Johnny Marr rolled into Glasgow a few weeks back in support of his Playland album. He’s had a triumphant couple of weeks since its release including Noel Gallagher joining him on stage at the Brixton Academy.
Marr has been one of the indie world’s greatest icons primarily as the man who put tunes to Morrissey’s lyrics in The Smiths, a band that has lasted and will last the test of time. Since he left The Smiths in 1987, Marr has been involved in various guises with bands such as The The, The Cribs, Modest Mouse and with Mancunian supergroup, Electronic. The latter he formed with fellow Manc legend Bernard Sumner of New Order/Joy Division fame.
Until recently he was happy to be the one to the side of the lead singer but has stepped up to the plate with a bang; as the crowd at the O2 Academy will agree. Following the excellent support group, Childhood, Marr walked out to a rapturous reception and charged into the title track from his new top 10 album, Playland. The reverb had barely settled at the end of the tune when he launched into ‘Panic’, one of the most loved of all The Smiths catalogue, to the acclaim of the sold out crowd.
For the next hour, Marr mixed his solo material including recent hit ‘Easy Money’, as well as many of The Smiths favourites such as ‘The Headmasters Ritual’, ‘Bigmouth Strikes Again’, and ‘Please, Please, Please, Let Me Get What I Want’.
The only glitch in the show was during his rendition of Electronic’s ‘Getting Away With It’, a problem developed with his guitar and the guitar-tech whipped it from him to fix. Marr stood behind the mic, and tried to sing the song sans guitar, but it was clear he wasn’t happy and he ran off stage to where the spare guitars were racked, and grabbed his green Fender which he had played most of the show with, and carried on with the song, with the desperate tech lying in his wake!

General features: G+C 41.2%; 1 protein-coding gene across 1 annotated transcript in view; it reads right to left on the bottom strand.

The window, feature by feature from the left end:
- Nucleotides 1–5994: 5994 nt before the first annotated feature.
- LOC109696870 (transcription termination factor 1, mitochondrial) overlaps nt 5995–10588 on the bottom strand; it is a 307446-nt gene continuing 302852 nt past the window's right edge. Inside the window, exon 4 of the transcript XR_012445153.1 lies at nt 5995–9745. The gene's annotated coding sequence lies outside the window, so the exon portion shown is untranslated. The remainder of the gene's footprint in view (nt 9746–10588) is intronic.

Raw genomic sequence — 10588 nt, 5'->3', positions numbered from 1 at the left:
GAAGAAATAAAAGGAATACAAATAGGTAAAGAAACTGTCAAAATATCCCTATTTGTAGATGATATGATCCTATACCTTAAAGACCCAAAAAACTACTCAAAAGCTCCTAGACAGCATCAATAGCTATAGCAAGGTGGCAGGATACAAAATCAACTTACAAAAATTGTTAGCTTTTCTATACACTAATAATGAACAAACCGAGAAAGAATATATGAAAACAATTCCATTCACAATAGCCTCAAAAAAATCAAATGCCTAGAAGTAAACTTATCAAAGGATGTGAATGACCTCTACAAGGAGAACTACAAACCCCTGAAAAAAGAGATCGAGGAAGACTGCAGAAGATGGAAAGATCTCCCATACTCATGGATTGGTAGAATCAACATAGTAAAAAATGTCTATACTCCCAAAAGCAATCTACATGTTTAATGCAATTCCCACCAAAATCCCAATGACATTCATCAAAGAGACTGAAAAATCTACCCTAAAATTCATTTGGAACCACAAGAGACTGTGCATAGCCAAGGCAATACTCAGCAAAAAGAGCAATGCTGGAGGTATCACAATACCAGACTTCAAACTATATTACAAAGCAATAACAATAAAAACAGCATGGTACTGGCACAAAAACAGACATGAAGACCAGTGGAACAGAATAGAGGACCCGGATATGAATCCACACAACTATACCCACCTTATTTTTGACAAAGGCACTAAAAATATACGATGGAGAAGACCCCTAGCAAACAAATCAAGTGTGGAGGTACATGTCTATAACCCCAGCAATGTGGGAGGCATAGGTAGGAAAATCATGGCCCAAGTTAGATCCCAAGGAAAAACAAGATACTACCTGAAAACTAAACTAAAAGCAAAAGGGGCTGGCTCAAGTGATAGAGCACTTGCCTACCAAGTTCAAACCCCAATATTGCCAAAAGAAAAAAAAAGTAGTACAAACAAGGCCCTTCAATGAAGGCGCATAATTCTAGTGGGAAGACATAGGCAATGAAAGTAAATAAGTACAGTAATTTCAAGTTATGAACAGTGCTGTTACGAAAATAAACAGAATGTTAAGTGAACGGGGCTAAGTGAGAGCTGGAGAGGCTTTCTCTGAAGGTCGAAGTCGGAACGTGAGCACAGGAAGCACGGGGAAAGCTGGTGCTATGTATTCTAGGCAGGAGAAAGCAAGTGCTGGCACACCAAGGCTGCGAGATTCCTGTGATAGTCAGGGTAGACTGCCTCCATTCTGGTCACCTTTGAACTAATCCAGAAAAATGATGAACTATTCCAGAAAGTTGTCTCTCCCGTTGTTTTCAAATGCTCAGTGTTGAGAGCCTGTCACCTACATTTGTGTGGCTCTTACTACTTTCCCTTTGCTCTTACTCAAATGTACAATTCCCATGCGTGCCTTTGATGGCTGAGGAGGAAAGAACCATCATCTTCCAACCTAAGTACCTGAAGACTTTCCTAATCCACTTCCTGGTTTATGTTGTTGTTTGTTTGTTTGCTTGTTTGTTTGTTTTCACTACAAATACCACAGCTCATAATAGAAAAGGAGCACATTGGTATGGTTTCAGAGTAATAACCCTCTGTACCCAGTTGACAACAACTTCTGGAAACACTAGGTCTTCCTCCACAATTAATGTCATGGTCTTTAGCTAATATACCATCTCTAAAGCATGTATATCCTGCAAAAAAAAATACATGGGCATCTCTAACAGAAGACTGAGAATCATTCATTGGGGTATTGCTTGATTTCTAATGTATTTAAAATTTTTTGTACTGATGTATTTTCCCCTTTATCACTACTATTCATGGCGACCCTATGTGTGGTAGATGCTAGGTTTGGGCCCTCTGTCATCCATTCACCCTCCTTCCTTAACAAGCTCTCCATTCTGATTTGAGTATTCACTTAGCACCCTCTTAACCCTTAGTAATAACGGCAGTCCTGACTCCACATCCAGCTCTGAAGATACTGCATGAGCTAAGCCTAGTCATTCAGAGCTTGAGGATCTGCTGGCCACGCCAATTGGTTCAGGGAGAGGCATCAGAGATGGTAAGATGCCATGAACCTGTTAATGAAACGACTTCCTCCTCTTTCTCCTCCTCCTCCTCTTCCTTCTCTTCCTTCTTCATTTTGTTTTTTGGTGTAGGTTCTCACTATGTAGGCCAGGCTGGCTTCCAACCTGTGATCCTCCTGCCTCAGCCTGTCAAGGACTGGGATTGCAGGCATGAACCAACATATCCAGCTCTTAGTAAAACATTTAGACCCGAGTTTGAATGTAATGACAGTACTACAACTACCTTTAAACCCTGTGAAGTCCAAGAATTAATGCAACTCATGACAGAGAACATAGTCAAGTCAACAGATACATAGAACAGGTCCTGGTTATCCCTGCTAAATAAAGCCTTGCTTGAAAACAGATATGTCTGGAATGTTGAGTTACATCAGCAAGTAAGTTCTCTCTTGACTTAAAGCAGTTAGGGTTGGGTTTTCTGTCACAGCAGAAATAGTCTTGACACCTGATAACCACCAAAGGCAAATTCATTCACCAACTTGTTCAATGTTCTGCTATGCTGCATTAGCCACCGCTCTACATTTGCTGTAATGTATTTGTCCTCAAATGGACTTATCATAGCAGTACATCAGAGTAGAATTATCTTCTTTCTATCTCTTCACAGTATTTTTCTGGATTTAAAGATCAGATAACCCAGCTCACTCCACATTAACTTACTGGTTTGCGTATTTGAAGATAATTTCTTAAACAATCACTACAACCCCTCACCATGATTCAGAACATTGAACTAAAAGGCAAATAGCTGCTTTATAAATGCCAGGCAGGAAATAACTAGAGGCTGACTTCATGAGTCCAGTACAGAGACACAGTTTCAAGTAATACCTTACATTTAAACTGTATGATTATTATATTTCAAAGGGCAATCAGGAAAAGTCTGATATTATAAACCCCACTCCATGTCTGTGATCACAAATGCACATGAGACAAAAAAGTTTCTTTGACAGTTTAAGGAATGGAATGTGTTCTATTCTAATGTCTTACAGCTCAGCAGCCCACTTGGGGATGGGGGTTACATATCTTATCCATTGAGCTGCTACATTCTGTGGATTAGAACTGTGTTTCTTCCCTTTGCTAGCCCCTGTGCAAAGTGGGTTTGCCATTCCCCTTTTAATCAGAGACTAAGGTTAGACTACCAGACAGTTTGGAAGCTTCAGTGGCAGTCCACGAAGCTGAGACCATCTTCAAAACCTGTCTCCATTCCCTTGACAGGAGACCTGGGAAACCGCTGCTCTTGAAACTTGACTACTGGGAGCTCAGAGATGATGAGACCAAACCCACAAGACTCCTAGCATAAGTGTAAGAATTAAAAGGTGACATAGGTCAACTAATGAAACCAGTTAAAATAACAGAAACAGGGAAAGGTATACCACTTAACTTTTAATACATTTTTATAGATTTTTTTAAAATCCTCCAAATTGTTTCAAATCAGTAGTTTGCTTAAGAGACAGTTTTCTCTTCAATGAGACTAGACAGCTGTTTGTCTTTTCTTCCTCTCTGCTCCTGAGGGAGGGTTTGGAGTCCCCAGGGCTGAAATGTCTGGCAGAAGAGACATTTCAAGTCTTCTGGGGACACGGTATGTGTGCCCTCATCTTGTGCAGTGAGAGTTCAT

He was clearly enjoying himself and shared some banter with the Glasgow crowd, telling the story of how he was asked if he reminisced about the 80’s music, and sarcastically answered “Yeah, Spandau Ballet and Fine Young Cannibals”. When this raised a laugh he turned and asked “Oh, you like the Ballet? I see you with your beards, nodding along to The Ballet”!
But it was back to business soon, and after a mesmerizing version of ‘There Is A Light That Never Goes Out’, Johnny and his superb band left the stage to thunderous applause.
During the break, Johnny’s light display started scrolling “Johnny F***in’ Marr”, which was soon chanted to the notorious “Here we, Here we…”chant that is usually met with cringes from the fringes of the audience at Scottish gigs. However with Johnny encouraging it (and his Tech Crew bearing the slogan “Johnny F***in’ Marr’s F***ing Road Crew” on their t-Shirts, even the most reserved gig goer joined in!
Marr re-appeared and he thanked us for waiting by re-opening with one of The Smith’s earliest releases, ‘Still Ill’. This was quickly followed by ‘Dynamo’, which in this writer’s opinion is the finest song from Playland.
To close, Marr covered Iggy Pop’s classic ‘Lust For Life’, and made us all dance like hypnotised chickens, before the finale of ‘How Soon Is Now’. The song is considered to be the finest of The Smiths work, and Marr’s guitar work on the song is lauded from far and wide. Live it loses absolutely none of its impact. Marr was re-tuning his guitar mid-song, to change from the gritty riff of the opening section of the song, to the familiar jingle in the middle section – and he done this seamlessly – we were genuinely watching a master at work.
Overall, it was a privilege to see one of my heroes up close and personal and playing the songs of my life to perfection. Marr had the audience in the palm of his hand and was never in danger of letting go. Needless to say, I have had worse Monday nights!